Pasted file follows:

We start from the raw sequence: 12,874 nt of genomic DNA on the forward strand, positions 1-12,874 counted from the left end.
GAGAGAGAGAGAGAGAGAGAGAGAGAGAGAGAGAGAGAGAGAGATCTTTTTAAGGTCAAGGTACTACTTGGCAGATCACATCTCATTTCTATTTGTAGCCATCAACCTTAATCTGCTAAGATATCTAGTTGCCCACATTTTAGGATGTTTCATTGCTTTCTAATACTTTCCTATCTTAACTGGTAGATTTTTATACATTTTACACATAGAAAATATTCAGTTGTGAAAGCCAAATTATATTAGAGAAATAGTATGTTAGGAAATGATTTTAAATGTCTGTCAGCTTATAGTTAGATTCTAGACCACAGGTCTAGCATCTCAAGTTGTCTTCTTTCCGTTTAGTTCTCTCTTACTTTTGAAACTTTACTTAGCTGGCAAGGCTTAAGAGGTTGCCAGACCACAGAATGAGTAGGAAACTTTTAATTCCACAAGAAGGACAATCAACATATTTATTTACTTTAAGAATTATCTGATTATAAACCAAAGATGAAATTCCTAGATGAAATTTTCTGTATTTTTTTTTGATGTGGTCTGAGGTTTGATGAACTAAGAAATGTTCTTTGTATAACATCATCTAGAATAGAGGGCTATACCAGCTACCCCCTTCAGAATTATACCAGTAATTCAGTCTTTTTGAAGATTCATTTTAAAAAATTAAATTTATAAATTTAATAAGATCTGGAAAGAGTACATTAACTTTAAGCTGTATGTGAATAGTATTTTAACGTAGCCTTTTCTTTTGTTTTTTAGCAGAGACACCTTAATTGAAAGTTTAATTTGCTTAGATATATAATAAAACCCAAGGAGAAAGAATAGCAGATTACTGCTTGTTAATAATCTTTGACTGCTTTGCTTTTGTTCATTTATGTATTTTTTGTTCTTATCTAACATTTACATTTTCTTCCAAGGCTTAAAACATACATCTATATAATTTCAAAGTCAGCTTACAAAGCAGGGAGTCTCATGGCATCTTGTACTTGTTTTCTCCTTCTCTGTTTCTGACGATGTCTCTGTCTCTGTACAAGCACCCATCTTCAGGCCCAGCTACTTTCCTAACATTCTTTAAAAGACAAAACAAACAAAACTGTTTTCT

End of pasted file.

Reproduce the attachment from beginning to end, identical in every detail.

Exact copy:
We start from the raw sequence: 12,874 nt of genomic DNA on the forward strand, positions 1-12,874 counted from the left end.
GAGAGAGAGAGAGAGAGAGAGAGAGAGAGAGAGAGAGAGAGAGATCTTTTTAAGGTCAAGGTACTACTTGGCAGATCACATCTCATTTCTATTTGTAGCCATCAACCTTAATCTGCTAAGATATCTAGTTGCCCACATTTTAGGATGTTTCATTGCTTTCTAATACTTTCCTATCTTAACTGGTAGATTTTTATACATTTTACACATAGAAAATATTCAGTTGTGAAAGCCAAATTATATTAGAGAAATAGTATGTTAGGAAATGATTTTAAATGTCTGTCAGCTTATAGTTAGATTCTAGACCACAGGTCTAGCATCTCAAGTTGTCTTCTTTCCGTTTAGTTCTCTCTTACTTTTGAAACTTTACTTAGCTGGCAAGGCTTAAGAGGTTGCCAGACCACAGAATGAGTAGGAAACTTTTAATTCCACAAGAAGGACAATCAACATATTTATTTACTTTAAGAATTATCTGATTATAAACCAAAGATGAAATTCCTAGATGAAATTTTCTGTATTTTTTTTTGATGTGGTCTGAGGTTTGATGAACTAAGAAATGTTCTTTGTATAACATCATCTAGAATAGAGGGCTATACCAGCTACCCCCTTCAGAATTATACCAGTAATTCAGTCTTTTTGAAGATTCATTTTAAAAAATTAAATTTATAAATTTAATAAGATCTGGAAAGAGTACATTAACTTTAAGCTGTATGTGAATAGTATTTTAACGTAGCCTTTTCTTTTGTTTTTTAGCAGAGACACCTTAATTGAAAGTTTAATTTGCTTAGATATATAATAAAACCCAAGGAGAAAGAATAGCAGATTACTGCTTGTTAATAATCTTTGACTGCTTTGCTTTTGTTCATTTATGTATTTTTTGTTCTTATCTAACATTTACATTTTCTTCCAAGGCTTAAAACATACATCTATATAATTTCAAAGTCAGCTTACAAAGCAGGGAGTCTCATGGCATCTTGTACTTGTTTTCTCCTTCTCTGTTTCTGACGATGTCTCTGTCTCTGTACAAGCACCCATCTTCAGGCCCAGCTACTTTCCTAACATTCTTTAAAAGACAAAACAAACAAAACTGTTTTCT